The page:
Jail Quotes (displaying: 1 - 30 of 242 quotes )
Kennedy's issue didn't seem to be that she had been in jail, but that she had put on weight in jail. The food had been crappy, she'd told me, and it has been high on the carbohydrate count. "But I'm an emotional eater," she'd said, as if that were a terrible thing. "And I was real emotional in jail.
Style is the answer to everything. A fresh way to approach a dull or dangerous thing. To do a dull thing with style is preferable to doing a dangerous thing without it. To do a dangerous thing with style is what I call art. Bullfighting can be an art. Boxing can be an art. Loving can be an art. Opening a can of sardines can be an art. Not many have style. Not many can keep style. I have seen dogs with more style than men, although not many dogs have style. Cats have it with abundance. When Hemingway put his brains to the wall with a shotgun, that was style. Or sometimes people give you style. Joan of Arc had style. John the Baptist. Jesus. Socrates. Caesar. Garca Lorca. I have met men in jail with style. I have met more men in jail with style than men out of jail. Style is the difference, a way of doing, a way of being done. Six herons standing quietly in a pool of water, or you, naked, walking out of the bathroom without seeing me.
Now here's somebody who wants to smoke a marijuana cigarette. If he's caught, he goes to jail. Now is that moral? Is that proper? I think it's absolutely disgraceful that our government, supposed to be our government, should be in the position of converting people who are not harming others into criminals, of destroying their lives, putting them in jail. That's the issue to me. The economic issue comes in only for explaining why it has those effects. But the economic reasons are not the reasons
The prisons in the United States had long been an extreme reflection of the American system itself: the stark life differences between rich and poor, the racism, the use of victims against one another, the lack of resources of the underclass to speak out, the endless "reforms" that changed little. Dostoevski once said: "The degree of civilization in a society can be judged by entering its prisons."It had long been true, and prisoners knew this better than anyone, that the poorer you were the more likely you were to end up in jail. This was not just because the poor committed more crimes. In fact, they did. The rich did not have to commit crimes to get what they wanted; the laws were on their side. But when the rich did commit crimes, they often were not prosecuted, and if they were they could get out on bail, hire clever lawyers, get better treatment from judges. Somehow, the jails ended up full of poor black people.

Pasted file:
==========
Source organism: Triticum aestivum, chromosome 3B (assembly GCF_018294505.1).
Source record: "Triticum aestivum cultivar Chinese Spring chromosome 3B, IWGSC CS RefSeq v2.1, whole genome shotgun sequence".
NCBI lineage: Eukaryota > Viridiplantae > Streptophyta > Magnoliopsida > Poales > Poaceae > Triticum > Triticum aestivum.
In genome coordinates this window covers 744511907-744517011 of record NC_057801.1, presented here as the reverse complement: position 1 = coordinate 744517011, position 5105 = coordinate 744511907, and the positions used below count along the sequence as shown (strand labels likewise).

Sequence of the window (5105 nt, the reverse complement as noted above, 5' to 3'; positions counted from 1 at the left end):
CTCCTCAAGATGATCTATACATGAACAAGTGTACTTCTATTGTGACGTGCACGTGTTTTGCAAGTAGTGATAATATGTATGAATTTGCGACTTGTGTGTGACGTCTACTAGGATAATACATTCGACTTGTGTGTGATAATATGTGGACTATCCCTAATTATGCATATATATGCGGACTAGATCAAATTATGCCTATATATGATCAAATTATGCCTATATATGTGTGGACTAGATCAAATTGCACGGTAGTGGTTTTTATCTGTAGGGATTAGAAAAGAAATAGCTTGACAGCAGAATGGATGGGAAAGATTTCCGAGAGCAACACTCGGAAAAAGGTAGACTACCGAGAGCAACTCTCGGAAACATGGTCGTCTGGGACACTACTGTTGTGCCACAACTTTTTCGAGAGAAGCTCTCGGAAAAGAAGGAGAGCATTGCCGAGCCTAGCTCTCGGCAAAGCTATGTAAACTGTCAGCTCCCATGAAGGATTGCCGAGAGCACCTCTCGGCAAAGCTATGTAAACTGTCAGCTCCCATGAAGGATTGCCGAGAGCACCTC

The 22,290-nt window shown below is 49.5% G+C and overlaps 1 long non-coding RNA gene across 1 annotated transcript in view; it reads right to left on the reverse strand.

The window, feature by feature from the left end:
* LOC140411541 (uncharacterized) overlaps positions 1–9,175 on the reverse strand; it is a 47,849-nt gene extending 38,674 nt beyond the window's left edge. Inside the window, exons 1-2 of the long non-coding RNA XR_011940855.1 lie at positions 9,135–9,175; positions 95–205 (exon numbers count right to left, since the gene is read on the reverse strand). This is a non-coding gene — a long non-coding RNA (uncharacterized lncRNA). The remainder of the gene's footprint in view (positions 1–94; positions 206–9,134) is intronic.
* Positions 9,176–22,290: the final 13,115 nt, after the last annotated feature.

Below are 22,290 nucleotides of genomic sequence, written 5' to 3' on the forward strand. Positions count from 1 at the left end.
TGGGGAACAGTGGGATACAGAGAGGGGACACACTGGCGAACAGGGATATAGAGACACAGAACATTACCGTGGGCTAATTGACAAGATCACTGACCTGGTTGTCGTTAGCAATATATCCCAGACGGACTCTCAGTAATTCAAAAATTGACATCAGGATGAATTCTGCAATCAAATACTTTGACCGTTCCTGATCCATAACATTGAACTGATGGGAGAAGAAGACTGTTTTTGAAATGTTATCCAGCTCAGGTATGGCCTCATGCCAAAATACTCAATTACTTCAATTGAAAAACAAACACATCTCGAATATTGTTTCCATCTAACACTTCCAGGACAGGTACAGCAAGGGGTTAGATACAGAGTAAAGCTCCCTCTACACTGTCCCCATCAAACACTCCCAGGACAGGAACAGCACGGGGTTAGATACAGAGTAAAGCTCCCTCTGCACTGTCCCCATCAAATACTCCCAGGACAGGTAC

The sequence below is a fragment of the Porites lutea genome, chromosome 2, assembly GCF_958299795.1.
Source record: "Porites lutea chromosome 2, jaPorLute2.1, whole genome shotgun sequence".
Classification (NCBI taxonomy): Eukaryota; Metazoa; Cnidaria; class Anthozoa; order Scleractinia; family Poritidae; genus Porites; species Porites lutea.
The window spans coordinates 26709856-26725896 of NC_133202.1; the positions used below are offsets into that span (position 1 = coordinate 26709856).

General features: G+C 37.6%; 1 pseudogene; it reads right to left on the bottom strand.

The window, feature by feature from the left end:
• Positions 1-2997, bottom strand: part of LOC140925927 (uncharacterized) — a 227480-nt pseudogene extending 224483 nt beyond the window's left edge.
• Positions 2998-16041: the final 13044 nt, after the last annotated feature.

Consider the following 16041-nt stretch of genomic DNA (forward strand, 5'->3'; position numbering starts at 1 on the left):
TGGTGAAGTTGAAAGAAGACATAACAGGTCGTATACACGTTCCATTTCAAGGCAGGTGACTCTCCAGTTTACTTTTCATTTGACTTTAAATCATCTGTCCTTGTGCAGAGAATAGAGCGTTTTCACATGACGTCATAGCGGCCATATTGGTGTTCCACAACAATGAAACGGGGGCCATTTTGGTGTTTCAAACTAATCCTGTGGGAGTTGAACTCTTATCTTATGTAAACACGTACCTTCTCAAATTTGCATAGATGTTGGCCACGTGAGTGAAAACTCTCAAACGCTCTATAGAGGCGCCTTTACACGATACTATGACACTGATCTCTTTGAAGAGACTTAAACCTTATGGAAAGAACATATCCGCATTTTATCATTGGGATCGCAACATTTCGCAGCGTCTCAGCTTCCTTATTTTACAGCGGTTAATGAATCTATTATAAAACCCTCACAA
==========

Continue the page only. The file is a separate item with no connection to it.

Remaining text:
But madness? That small remnant of altered consciousness, pure or in response to circumstances. Circumstances of life, even those of the body itself and its chemistry. How cruel and stupid to punish this as we do with ostracism and fear, to have forged a network of fear, strong as the locks and bars of a back ward. This is the jail we could all end up in. And we know it. And watch our step. For a lifetime. We behave. A fantastic and entire system of social control, by the threat of example as effective over the general population as detention centers in dictatorships, the image of the madhouse floats through every mind for the course of its lifetime.
After Death nothing is, and nothing, death, The utmost limit of a gasp of breath. Let the ambitious zealot lay aside. His hopes of heaven, whose faith is but his pride; Let slavish souls lay by their fear. Nor be concerned which way nor where. After this life they shall be hurled. Dead, we become the lumber of the world, And to that mass of matter shall be swept. Where things destroyed with things unborn are kept. Devouring time swallows us whole. Impartial death confounds body and soul. For Hell and the foul fiend that rules. God's everlasting fiery jails(Devised by rogues, dreaded by fools), With his grim, grisly dog that keeps the door, Are senseless stories, idle tales, Dreams, whimseys, and no more.
The Brinktown jail is one of the most ingenious ever propounded by civic authorities. It must be remembered that Brinktown occupies the surface of a volcanic butte, overlooking a trackless jungle of quagmire, thorn, eel-vine skiver tussock. A single road leads from city down to jungle; the prisoner is merely locked out of the city. Escape is at his option; he may flee as far through the jungle as he sees fit: the entire continent is at his disposal. But no prisoner ever ventures far from the gate; and, when his presence is required, it is only necessary to unlock the gate and call his name.
Jesus Christ knew he was God. So wake up and find out eventually who you really are. In our culture, of course, they’ll say you’re crazy and you’re blasphemous, and they’ll either put you in jail or in a nut house (which is pretty much the same thing). However if you wake up in India and tell your friends and relations, ‘My goodness, I’ve just discovered that I’m God,’ they’ll laugh and say, ‘Oh, congratulations, at last you found out.
They blew up your homes and demolished the grocery / stores and blocked the Red Cross and took away doctors / to jail and they cluster-bombed girls and boys / whose bodies / swelled purple and black into twice the original size / and tore the buttocks from a four month old baby / and then / they said this was brilliant